The multi-scale, mutli-physics nature of fusion plasmas makes predicting plasma events challenging. Recent advances in deep convolutional neural network architectures (CNN) utilizing dilated convolutions enable accurate predictions on sequences which have long-range, multi-scale characteristics, such as the time-series generated by diagnostic instruments observing fusion plasmas. Here we apply this neural network architecture to the popular problem of disruption prediction in fusion tokamaks, utilizing raw data from a single diagnostic, the Electron Cyclotron Emission imaging (ECEi) diagnostic from the DIII-D tokamak. ECEi measures a fundamental plasma quantity (electron temperature) with high temporal resolution over the entire plasma discharge, making it sensitive to a number of potential pre-disruptions markers with different temporal and spatial scales. Promising, initial disruption prediction results are obtained training a deep CNN with large receptive field (~30k), achieving an F1-score of ~91% on individual time-slices using only the ECEi data.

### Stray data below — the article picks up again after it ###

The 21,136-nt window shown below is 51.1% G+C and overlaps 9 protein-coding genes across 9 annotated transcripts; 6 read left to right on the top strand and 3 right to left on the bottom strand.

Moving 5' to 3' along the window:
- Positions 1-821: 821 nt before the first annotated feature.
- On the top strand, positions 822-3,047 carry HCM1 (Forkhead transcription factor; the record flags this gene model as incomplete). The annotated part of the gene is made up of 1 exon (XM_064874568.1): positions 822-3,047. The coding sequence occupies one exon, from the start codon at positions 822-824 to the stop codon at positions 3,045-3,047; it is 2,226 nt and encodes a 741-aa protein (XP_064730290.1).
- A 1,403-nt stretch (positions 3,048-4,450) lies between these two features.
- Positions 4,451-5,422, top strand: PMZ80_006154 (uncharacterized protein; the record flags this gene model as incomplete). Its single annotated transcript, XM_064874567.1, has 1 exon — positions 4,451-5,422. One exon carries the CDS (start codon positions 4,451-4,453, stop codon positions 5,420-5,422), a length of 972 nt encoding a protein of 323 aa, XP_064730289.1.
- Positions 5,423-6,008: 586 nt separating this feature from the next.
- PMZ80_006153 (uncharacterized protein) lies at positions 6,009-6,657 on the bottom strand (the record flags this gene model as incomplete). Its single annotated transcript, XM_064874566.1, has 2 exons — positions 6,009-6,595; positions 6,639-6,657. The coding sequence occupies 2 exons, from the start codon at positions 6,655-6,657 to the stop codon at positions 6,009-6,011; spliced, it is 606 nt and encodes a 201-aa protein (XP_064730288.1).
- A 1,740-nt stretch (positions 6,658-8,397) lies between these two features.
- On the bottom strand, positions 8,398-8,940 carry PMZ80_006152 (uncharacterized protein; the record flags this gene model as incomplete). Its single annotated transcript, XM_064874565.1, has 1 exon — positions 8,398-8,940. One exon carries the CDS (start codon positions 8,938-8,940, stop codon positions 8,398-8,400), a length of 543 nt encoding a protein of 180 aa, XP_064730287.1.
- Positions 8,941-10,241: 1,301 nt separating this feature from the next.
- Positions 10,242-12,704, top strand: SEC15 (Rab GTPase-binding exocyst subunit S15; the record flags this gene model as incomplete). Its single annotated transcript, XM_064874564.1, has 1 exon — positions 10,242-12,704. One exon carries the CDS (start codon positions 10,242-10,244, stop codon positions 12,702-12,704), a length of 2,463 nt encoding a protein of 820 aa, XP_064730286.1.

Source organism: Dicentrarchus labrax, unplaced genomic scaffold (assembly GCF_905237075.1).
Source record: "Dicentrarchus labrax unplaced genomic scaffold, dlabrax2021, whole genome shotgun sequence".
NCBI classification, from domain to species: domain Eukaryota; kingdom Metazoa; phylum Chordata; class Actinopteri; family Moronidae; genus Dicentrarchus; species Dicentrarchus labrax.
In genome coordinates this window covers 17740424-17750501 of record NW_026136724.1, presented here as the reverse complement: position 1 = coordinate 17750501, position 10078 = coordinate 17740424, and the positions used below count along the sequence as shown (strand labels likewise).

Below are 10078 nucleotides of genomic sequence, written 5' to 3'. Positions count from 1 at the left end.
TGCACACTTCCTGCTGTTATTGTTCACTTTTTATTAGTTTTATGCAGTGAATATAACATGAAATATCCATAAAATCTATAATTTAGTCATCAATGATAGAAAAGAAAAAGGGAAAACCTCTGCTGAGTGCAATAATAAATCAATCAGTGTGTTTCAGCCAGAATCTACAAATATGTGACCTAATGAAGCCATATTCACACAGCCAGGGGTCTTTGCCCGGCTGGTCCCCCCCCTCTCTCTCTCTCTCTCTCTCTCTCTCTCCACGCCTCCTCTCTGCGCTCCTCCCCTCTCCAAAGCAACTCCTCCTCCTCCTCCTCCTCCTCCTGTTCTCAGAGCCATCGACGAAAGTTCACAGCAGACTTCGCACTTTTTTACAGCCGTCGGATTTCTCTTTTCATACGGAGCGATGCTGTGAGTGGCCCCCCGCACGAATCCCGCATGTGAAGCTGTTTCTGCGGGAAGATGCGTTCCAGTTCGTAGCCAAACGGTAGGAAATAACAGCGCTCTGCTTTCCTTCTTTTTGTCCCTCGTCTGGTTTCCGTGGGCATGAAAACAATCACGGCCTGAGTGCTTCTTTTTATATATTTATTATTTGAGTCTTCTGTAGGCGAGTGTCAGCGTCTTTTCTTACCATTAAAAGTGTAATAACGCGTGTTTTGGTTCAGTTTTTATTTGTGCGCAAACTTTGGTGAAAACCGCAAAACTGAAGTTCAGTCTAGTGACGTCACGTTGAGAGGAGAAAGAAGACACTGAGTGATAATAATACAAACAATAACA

Lunch will be provided.
This interdisciplinary meeting focusses on ML approaches that are useful for the sciences and engineering. The style is informal. Join us if you want to learn new ML approaches for scientific research and, in particular, if you're already using them.